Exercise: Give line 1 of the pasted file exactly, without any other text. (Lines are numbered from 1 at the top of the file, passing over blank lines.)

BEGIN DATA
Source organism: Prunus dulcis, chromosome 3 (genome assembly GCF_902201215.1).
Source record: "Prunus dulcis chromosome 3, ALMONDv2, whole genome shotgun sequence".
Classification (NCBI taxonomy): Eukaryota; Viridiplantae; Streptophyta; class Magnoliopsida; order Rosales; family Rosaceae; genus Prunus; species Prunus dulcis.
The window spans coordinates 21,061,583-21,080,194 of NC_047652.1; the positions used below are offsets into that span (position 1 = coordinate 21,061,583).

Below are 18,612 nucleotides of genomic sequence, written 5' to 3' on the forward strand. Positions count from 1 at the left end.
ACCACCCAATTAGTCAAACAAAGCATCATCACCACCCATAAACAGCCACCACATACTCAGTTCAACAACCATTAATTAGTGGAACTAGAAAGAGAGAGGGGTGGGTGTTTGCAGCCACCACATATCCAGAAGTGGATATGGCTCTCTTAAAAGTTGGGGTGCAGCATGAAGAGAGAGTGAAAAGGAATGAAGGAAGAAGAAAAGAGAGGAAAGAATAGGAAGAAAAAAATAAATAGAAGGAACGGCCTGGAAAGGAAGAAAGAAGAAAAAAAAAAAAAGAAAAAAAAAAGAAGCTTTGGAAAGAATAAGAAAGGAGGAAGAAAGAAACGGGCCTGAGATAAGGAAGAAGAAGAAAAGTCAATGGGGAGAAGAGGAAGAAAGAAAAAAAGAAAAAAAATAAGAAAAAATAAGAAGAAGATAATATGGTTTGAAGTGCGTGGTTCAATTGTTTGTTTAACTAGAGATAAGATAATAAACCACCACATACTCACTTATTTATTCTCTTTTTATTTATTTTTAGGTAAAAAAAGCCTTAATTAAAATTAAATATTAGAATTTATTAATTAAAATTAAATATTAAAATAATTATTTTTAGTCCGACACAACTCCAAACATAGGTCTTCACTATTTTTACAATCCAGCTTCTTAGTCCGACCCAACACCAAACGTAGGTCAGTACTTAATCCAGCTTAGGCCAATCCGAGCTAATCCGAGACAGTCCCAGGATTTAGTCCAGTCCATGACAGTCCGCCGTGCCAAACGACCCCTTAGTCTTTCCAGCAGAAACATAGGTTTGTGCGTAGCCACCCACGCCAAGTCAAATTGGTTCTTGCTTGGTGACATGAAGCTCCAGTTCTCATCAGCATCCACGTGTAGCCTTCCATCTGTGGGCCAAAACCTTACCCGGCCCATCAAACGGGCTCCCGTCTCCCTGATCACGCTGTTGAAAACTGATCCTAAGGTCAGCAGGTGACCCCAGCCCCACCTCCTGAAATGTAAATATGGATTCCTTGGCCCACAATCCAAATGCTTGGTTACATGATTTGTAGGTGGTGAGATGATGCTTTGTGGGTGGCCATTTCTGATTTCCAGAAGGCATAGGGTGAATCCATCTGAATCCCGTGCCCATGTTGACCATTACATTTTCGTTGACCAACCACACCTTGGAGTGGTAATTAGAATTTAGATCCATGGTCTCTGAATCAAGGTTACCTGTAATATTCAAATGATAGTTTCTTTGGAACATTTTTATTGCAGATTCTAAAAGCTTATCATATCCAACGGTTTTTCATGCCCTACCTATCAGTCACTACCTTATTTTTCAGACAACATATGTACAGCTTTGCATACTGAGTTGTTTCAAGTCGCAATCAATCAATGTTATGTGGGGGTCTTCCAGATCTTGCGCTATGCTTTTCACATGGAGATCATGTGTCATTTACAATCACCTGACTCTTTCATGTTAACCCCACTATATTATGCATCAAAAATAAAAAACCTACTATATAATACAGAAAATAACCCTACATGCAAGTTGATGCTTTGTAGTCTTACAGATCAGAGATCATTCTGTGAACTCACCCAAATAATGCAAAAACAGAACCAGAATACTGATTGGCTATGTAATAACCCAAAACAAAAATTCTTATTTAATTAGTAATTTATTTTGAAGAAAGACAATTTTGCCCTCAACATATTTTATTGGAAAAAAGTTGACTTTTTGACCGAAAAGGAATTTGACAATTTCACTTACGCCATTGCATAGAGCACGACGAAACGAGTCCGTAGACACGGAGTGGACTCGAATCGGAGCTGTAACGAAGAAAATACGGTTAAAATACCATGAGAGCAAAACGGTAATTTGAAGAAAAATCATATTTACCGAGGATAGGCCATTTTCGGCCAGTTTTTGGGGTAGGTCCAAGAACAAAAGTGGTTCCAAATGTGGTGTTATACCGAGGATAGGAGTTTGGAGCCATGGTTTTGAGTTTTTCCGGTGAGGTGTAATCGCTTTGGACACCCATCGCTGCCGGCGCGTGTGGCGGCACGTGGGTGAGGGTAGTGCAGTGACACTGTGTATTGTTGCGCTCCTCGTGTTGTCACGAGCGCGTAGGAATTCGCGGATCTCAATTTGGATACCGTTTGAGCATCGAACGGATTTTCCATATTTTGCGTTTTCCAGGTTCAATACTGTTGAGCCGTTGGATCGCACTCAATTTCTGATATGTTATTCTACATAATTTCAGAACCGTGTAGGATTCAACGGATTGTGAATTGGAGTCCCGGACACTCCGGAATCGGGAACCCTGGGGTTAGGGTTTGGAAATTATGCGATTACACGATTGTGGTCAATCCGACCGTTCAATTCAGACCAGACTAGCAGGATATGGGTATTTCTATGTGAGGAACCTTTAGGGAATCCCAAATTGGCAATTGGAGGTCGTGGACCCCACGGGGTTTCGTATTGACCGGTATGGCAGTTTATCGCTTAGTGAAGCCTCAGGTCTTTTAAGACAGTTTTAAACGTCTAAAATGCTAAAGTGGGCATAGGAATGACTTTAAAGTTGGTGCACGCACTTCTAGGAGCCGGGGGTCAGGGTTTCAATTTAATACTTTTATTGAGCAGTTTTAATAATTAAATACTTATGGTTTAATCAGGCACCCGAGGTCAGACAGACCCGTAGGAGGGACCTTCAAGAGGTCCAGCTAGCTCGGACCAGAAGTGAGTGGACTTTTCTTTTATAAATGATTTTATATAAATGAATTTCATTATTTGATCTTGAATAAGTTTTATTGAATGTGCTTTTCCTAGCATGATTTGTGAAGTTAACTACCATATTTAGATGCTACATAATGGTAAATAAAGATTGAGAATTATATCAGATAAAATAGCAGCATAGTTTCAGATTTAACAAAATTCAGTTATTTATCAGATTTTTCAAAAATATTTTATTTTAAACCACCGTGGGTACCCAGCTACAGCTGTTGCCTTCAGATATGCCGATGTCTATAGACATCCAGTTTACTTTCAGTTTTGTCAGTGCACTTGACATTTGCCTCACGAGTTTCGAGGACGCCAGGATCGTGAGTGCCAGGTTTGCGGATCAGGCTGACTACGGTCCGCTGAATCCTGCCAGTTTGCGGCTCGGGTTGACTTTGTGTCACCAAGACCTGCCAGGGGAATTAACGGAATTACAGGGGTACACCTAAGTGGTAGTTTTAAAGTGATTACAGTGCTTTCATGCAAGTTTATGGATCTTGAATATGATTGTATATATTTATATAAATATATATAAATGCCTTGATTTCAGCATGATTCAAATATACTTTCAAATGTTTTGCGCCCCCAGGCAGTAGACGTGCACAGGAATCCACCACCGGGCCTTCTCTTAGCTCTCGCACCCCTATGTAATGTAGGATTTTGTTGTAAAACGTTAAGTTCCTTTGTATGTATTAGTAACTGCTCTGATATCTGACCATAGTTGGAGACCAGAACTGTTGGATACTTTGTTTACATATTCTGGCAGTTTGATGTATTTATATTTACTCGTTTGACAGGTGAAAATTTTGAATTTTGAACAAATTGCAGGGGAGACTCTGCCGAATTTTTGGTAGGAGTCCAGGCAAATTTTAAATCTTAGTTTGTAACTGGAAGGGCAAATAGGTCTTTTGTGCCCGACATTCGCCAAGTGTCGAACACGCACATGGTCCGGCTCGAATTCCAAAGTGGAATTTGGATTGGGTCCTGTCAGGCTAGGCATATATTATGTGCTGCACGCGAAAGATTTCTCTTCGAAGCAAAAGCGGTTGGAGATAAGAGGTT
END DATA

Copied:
Source organism: Prunus dulcis, chromosome 3 (genome assembly GCF_902201215.1).